An exit poll taken of silviculture workers last year shows they rate wages almost as important as camp life, working outdoors and treatment by their employers in deciding to remain in or leave the sector. These observations are part of a recently released WSCA report that includes the full set of the 2011internet survey results including workers’ qualitative descriptions of what they found the most and least attractive about planting trees, brushing and spacing and fighting wildfires in B.C.
BC’s seasonal silviculture workers expect higher wages, need more days to work, and one fifth of them will not return to the industry this year according to the results of a recently released worker survey conducted by the Western Silvicultural Contractors’ Association (WSCA). The WSCA Silviculture Worker Survey Report was commissioned last fall because of industry concerns over the sector’s ability to recruit and retain reliable seasonal employees as silviculture work increases this year. The study, which gathered information volunteered by workers and employers, suggests in 2011 half of all silviculture workers earned on average $22.50 per hour or less. This hourly rate, based on their piece work earnings, places them among the lowest paid resource sector workers in the province compared to entry level hourly wages available in logging, mining and oil and gas. As well, with 60 per cent of the workforce working between one to three months annually, half of the workers polled indicated they needed at least another month or more of forestry work to meet their earning expectations. The WSCA has tracked workers’s piece rates for the last decade reporting that with inflation average prices paid to workers have declined by almost 30 per cent.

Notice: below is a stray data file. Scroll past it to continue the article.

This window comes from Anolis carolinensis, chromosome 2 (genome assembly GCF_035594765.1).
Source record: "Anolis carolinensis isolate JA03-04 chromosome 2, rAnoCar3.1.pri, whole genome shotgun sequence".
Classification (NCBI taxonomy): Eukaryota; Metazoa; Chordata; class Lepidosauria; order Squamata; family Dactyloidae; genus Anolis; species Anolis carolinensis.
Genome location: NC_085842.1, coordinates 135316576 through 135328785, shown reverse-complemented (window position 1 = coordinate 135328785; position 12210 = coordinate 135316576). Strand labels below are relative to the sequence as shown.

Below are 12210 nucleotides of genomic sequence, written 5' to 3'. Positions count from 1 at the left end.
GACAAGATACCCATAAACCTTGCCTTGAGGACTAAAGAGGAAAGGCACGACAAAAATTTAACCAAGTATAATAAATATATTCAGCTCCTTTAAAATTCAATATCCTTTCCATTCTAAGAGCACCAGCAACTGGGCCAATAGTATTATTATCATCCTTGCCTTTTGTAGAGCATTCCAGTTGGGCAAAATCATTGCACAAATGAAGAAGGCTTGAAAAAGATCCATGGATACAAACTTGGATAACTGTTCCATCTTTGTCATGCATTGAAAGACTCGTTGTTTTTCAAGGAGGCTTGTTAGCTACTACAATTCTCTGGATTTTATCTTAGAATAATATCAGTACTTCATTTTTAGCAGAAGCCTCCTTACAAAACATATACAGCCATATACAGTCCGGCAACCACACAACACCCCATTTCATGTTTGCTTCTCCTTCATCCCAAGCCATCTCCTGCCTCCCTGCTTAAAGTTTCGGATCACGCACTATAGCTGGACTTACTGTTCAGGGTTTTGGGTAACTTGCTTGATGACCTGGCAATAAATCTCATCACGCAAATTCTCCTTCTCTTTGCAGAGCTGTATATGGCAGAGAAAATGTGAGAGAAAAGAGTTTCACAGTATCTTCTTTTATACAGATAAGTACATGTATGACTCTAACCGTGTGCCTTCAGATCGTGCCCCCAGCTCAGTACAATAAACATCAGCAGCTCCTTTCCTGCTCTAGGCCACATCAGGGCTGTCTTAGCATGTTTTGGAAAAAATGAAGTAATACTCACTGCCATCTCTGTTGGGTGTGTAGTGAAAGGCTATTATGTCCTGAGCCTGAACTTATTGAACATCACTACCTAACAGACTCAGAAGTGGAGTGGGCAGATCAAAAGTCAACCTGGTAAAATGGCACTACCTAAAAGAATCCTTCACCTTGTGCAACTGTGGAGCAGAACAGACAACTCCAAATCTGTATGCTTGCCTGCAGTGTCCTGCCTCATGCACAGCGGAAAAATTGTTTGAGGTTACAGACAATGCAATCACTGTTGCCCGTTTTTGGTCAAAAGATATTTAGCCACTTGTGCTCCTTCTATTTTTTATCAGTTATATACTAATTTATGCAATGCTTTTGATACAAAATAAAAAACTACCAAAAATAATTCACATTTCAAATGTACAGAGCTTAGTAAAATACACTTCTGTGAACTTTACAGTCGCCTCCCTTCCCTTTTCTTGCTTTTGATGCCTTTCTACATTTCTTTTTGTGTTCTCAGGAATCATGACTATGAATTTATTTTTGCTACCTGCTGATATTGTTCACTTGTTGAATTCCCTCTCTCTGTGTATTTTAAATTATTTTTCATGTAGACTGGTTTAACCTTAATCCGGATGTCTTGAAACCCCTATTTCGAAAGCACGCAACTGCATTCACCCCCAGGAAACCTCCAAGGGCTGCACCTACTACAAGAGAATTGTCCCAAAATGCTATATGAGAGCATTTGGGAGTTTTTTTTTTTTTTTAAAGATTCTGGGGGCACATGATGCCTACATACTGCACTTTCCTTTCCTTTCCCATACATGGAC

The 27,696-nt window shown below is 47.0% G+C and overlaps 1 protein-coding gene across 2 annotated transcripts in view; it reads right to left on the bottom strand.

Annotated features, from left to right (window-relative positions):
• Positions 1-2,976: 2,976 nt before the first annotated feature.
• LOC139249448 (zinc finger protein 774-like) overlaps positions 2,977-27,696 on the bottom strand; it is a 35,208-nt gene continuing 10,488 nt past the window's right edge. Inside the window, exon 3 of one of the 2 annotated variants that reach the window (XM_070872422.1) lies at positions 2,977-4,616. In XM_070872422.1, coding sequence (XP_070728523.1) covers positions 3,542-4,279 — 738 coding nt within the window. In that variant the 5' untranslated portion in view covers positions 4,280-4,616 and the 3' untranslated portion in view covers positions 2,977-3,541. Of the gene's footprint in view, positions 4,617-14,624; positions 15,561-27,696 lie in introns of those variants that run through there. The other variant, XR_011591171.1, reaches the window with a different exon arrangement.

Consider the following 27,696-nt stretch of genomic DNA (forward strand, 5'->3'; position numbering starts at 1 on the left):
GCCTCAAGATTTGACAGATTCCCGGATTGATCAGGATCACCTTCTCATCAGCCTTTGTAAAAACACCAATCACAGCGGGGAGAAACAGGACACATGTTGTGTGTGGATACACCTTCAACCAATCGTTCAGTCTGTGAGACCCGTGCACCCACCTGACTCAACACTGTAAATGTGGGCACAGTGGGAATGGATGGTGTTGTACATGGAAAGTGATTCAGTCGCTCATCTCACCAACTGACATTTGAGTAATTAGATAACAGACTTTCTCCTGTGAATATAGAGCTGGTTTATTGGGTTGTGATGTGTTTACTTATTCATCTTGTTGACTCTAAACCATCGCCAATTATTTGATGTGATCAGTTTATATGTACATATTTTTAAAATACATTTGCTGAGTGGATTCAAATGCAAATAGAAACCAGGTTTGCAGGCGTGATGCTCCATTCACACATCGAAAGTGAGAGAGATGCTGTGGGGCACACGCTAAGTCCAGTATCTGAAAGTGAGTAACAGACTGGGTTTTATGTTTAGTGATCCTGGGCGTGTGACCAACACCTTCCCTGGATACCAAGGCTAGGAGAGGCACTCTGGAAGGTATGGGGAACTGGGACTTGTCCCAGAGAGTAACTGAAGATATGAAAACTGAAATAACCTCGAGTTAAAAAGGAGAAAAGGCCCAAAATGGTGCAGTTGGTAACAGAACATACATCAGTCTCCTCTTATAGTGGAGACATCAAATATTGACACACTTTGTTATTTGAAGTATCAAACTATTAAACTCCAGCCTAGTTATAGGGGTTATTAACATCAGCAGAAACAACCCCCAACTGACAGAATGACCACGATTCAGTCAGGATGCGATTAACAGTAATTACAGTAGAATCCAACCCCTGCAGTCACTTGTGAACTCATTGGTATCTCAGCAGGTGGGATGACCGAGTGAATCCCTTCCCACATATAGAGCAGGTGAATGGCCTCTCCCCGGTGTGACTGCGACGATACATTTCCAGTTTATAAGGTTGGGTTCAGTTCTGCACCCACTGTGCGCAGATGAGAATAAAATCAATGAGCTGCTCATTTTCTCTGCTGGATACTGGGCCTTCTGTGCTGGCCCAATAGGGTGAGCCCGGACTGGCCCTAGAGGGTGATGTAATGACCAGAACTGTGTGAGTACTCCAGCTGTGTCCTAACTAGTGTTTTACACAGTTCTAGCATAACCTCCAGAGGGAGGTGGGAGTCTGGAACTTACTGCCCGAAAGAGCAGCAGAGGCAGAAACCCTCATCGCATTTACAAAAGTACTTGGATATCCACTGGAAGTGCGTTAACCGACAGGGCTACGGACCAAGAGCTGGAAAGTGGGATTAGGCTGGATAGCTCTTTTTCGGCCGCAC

But this year’s study, which follows on an interim report produced last December, contains the full set of survey results including workers’ qualitative answers regarding what they found the most and least attractive about silviculture work. The results suggest that workers aren’t purely attracted to the wages in silviculture. Although nearly half of them polled rated pay as one of the most attractive things about silviculture work, working outdoors in a natural setting, keeping fit, enjoying the informal work and life style all scored highly as well. The survey results indicate the work culture, general treatment by employers and camp life may be as important as earnings when it comes to recruiting and retaining workers.
The 71 page report provides the industry’s first empirical synopsis of worker’s expectations and experience in this critical forestry sector. It shows that unlike the rest of the forest industry where most workers are well past middle age, silviculture employs predominately young workers under the age of 26 years. A third of the workforce are women and more than 70 per cent of the workers polled describe themselves as regular or career silviculture workers. The report goes on to summarize detailed data on workforce demographics, earnings, worker experience, education and workplace safety.
Funded by both the WSCA and the Labour Market Partnership Program this original survey will be a founding document for ongoing research to develop a human resource strategy for the BC silviculture sector. Further projects are planned for this year including repeating the worker survey on an annual basis, completing a population study of the sector, tracking employer turnover, and conducting an appreciative inquiry pilot study on how workers adapt successfully to silviculture work. The results of these studies are expected to be released as they are completed and used as part of a broad scheme to develop employer and employee practices and strategies to ensure the silviculture sector can continue attracting and keeping skilled and reliable seasonal workers.